A golden opportunity

06 Apr 2021 / 14:10 H.

WITH age, comes a wealth of experience. For the past two years, the Jasmina Awards have been celebrating members of Malaysia’s golden generation by publishing winning stories, photographs and poems that have been submitted by participants aged 60 and over.

This unique literary competition is the brainchild of Dr Jasmina Kuka, co-founder of consulting company W!SE Achievements, who has had years of experience in managing, monitoring and evaluation of national and international cross-sectoral programmes.

The Jasmina Awards was inspired by the Dragan Awards, a similar competition which she started in her native Serbia, and named after her late father.

In an email interview, she explained: “My father was a great role model of active ageing, which both I and my whole family are deeply passionate about. [If] I tell you that my father started to write his first book at the young age of 70, and my mum at age of 71 discovered her talent and love for beach volleyball and for photography you will hopefully understand that physical age means nothing to my family.”

With the help of fellow corporate leader and philanthropist Datin Sunita Rajakumar, Jasmina launched the Jasmina Awards in 2019 and received a total of 55 entries in both English and Bahasa Malaysia. Besides having their works published, all category winners were feted with an enjoyable three-day stay at a relaxing resort just outside the Klang Valley.

Last year, the number of entries for the awards had doubled, proving that the event was a success among its target audience.

Jasmina said: “It is a sad truth that the older generation is, regardless of the level of a country’s economic or social development, a rather neglected group in any society. We wanted to create a platform that will allow senior citizens to share their voices, their feelings, memories, opinions and wisdom. To have their space. To be heard.

“Authors who send their stories and poems come from all walks of life. There are no limitations to who can be a contributor. In fact, it encourages people from all over to share their experiences and let their feelings, emotions, thoughts and life stories to be heard.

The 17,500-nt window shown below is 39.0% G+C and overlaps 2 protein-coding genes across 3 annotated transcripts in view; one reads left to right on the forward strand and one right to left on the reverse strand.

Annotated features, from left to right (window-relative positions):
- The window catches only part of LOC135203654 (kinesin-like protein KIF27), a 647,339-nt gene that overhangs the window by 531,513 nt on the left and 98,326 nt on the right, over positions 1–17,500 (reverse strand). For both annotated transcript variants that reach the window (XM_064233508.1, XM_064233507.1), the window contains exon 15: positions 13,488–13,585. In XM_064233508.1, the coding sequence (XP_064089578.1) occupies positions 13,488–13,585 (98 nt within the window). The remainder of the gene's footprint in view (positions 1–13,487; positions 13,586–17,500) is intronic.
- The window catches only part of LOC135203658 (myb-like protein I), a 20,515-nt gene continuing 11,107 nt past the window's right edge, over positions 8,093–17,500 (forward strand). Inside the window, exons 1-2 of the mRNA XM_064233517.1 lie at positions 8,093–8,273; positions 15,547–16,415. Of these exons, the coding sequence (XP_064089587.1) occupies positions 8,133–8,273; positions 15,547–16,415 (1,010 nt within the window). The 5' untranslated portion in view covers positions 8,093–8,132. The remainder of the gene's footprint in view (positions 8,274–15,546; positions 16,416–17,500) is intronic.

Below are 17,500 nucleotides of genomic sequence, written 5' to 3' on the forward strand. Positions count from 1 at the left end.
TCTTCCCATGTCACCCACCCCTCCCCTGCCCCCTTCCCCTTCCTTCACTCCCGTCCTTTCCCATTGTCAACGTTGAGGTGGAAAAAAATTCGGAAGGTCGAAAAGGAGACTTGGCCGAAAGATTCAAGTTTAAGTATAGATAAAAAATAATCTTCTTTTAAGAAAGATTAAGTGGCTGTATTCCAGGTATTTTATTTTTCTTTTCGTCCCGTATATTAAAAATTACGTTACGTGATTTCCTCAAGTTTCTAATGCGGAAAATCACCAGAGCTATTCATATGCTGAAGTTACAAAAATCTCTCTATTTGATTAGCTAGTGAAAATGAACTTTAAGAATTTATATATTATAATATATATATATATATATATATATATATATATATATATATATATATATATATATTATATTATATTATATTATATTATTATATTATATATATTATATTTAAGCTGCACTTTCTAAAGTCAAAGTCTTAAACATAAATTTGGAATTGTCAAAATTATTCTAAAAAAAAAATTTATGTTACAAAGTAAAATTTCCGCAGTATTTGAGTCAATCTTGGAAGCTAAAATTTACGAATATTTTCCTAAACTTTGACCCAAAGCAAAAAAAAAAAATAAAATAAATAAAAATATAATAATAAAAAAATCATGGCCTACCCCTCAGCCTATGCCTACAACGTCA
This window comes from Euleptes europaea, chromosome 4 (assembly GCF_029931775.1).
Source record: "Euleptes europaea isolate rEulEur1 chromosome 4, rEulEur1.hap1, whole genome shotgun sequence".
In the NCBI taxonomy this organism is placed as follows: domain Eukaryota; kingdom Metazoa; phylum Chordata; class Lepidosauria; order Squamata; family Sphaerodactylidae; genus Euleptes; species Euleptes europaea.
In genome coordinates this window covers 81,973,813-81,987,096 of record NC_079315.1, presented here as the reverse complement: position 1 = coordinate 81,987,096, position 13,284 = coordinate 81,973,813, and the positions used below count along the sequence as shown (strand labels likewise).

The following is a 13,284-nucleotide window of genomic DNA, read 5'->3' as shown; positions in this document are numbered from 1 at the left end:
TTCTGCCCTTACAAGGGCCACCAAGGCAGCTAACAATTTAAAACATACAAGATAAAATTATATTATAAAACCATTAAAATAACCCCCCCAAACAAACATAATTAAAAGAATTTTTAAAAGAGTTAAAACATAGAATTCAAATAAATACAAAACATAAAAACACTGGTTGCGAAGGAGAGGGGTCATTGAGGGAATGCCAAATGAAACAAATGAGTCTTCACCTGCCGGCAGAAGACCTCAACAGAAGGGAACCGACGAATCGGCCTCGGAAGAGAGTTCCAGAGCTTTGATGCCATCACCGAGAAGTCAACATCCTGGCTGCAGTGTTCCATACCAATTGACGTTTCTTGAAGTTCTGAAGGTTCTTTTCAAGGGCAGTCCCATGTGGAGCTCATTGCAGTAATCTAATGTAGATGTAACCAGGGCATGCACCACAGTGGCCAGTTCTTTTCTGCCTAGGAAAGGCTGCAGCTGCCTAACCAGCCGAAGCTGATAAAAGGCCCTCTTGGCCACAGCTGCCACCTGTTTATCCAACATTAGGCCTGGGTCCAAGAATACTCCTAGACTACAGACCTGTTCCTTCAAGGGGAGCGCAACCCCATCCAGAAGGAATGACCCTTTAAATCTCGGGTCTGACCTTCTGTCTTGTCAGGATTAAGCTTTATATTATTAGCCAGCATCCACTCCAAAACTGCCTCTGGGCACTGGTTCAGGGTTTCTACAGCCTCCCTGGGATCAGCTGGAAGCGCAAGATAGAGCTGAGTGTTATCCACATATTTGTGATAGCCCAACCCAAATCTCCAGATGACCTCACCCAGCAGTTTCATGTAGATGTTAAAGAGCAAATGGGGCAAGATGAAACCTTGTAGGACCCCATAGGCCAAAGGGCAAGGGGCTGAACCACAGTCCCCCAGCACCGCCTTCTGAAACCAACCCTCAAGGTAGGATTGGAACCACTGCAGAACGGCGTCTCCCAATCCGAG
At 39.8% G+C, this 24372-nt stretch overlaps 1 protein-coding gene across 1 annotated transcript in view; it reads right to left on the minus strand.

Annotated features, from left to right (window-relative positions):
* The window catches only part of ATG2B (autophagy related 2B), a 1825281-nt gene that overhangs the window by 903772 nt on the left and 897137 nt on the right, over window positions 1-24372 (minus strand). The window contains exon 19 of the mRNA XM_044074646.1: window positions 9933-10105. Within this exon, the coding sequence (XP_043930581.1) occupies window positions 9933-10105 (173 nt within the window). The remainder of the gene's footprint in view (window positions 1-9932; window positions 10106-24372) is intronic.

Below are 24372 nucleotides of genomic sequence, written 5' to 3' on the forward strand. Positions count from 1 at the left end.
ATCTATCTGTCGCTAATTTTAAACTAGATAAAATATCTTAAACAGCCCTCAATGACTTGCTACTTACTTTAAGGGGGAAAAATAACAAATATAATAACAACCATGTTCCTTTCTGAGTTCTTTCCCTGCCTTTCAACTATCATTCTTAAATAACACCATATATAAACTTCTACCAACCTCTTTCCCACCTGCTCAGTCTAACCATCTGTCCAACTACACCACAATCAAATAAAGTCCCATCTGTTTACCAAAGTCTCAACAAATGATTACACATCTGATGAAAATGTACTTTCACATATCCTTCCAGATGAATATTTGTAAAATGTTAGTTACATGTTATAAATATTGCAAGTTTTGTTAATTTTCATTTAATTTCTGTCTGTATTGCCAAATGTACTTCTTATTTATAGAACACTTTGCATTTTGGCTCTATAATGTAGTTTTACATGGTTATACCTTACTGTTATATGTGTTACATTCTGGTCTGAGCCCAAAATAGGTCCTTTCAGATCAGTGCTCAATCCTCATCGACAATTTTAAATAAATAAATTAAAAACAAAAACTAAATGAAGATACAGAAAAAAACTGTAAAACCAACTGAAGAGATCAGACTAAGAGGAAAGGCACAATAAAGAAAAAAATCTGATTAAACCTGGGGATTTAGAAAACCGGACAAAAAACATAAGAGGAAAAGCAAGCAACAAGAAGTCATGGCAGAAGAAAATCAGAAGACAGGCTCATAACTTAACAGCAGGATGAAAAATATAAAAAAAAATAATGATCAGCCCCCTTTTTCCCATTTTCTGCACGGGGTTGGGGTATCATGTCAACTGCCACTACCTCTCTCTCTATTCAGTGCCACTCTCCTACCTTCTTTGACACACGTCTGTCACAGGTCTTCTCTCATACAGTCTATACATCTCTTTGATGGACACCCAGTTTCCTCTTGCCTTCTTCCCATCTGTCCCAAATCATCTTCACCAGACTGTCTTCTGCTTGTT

“When a plumber, professor and housewife have their stories in a publication, maybe for the first time in their lives, that means a lot to them. It means a lot for the development of a inclusive and supporting society as a whole.”

Jasmina added that while each competition has its own theme, the entries submitted cover a variety of topics. “[Stories] and poems that we receive cover topics of love, childhood, growing up, mysteries, regrets, loss, joy, lessons in life, crime stories, hopes, dreams, aspirations. It is a great privilege to be trusted with stories from someone’s life and a great opportunity to learn from each one of them.

“While writing, the senior citizens will not only receive the various health benefits that come with the writing process, such as maintaining good memory and refreshing their cognitive skills, but they will also get the recognition they deserve for all they have done for us and our society.”

When asked how the experience of organising the Jasmina Awards has affected her, she said: “I personally learnt a lot from the entries, not just about Malaysian history, its hardship and people, but about ever-surprising human nature. While reading the stories, I felt like a student who is learning precious life lessons.

“Both [the Dragan and Jasmina] awards reminded me again that: It is not the years in your life that count, it is the life in your years.”

This year, the awards is back for the third time, and is seeking entries centred around the theme of ‘Journey’. The categories include Micro Story (up to 150 words), Photo Story (photo and story up to 1,000 words), Short Story (up to 2,500 words) and Poem (up to 5 pages). The closing date for entries is June 4.

“The old saying says that when a student is ready, a teacher will appear,” Jasmina said. “I honestly believe that with all the changes Malaysia has been going through since its independence, the time has come for Malaysian society, or a student, to be ready to support their senior citizens. I hope the Jasmina Awards will contribute to that great aim.”

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